The sense of smell is something that I always try to utilize when out on a paddle. The smell of the marsh, the smell of the water itself, whether it is the salt brine or the algae in the water, the scent of the trees or honeysuckle along the bank. At night these smells are enhanced also. And on this warm and muggy night they were almost overwhelming. As I paddled toward the large beds of submerged aquatic vegetation, the new fancy word now used for what we used to call simply "grass", a heady must of the floating plants came across the water. As I entered the thick mats of vegetation, the waves calmed as the swaying plants dampened and smoothed them out. Their strong odor was powerful. There was no room to place a paddle where it was not quickly entwined in the clinging strands. I quickly returned to the edge of the channel and continued south toward the islands where the channel turns and heads east.
There were big flood lights illuminating an area of the Aberdeen Proving Ground, a secure military installation on the southern side of the channel. The land and the waters immediately surrounding the base are restricted. I had no intention of going that far tonight however.
From behind the island where Fishing Battery Lighthouse stands, came a new bright light sweeping back and forth over the channel. A green light and two high white lights told me that a tug and barge was coming up the channel. I could also see the light required to be on the front of the barge that was being pushed by the tug. The tug was on its way up the channel to the gravel pit on the south bank of the Susquehanna just north of Havre de Grace. I was already close to the side of the channel, but I changed course to put myself well out of the channel in shallow water near one of the islands. I knew I was safe here in 2 feet of water and that the large vessel could never reach me here. I waited for them to pass.
As the tug and barge drew closer I could hear the throb of the large diesel engine and the thrash of the propeller as it made its way up the channel. As it passed I could smell the diesel fumes from the stack, and the hot paint and grease smell that seems to be common to every galley on every ship in the world. The cook had the door open on the lower deck, no doubt trying to get some air into what surely must been a hot galley on this warm and muggy night.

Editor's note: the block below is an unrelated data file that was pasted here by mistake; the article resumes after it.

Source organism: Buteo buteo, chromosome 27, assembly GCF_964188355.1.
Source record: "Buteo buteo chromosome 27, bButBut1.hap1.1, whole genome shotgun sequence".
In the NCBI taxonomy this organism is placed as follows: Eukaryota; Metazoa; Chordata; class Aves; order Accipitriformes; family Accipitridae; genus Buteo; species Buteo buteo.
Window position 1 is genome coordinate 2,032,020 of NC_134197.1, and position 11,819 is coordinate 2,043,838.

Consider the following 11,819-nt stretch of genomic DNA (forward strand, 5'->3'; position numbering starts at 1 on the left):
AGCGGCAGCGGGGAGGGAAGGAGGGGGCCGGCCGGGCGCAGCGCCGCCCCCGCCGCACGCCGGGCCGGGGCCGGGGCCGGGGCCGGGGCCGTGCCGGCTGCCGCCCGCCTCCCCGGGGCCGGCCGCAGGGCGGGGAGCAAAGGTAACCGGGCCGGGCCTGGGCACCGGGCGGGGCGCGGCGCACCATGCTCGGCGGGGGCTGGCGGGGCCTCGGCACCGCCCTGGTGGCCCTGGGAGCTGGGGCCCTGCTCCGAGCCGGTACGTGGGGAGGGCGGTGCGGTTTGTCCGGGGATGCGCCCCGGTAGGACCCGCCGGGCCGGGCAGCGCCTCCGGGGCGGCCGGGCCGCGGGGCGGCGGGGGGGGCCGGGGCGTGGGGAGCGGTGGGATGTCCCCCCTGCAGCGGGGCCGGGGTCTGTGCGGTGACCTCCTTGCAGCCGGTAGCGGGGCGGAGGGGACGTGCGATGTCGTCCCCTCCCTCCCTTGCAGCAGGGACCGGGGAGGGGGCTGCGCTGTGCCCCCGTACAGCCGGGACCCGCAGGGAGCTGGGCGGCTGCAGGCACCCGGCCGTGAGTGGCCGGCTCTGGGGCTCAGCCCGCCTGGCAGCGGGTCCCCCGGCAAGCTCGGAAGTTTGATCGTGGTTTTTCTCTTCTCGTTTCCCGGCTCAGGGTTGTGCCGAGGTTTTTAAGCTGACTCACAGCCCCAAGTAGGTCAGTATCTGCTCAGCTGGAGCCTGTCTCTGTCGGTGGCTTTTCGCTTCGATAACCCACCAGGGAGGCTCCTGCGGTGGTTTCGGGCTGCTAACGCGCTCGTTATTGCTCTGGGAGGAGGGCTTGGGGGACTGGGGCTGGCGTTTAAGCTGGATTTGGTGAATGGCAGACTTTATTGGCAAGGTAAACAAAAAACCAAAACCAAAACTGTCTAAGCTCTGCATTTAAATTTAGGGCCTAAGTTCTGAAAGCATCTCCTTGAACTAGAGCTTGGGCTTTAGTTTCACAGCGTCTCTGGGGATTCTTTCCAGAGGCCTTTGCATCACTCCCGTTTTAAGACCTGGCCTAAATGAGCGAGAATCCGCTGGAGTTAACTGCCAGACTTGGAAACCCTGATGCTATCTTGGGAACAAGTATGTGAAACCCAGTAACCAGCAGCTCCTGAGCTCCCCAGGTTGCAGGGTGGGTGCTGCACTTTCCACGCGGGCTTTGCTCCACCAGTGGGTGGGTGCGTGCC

I crossed over the channel and as I reached the other side, the moon appeared above a low bank of fog or clouds. It was 10:45 PM. The first few minutes of its rise had been totally obscured. Now it glowed a dull red through the haze. I was not going to get the beautiful moonlight paddle I had come for. I watched it for about 15 minutes to see if it would clear up but it only got darker. I pointed my bow back to the launch ramp.
I could hear the wake from the tug and barge curl onto the shore of the island. It started well away and grew louder as it got closer and it ran onto the shore. Behind it I could hear the next wave repeating this dance. The waves gradually muted, and I pulled once more into the channel. I headed south until I came to the lighted green buoy on the channel. It bobbed about in the fresh breeze and small waves. I approached from the down current side to take this picture, which proved difficult between the wind, waves, the current.and juggling the camera, the paddle and looking through the view finder. Waves always look smaller in photos.
The wind was now directly behind me and the waves picked up my stern, begging to be surfed. Surfing the steep wind waves of the shallow Chesapeake Bay are always fun, but at night it is an absolute blast. I covered the five miles back to the ramp very quickly on the two foot waves. My car sat as the only vehicle in the lot. The fishermen had long since left. I loaded the boat onto the car and got back home just after this day ended. The moon still sat behind its cloak of clouds as I entered the house, tired but happy.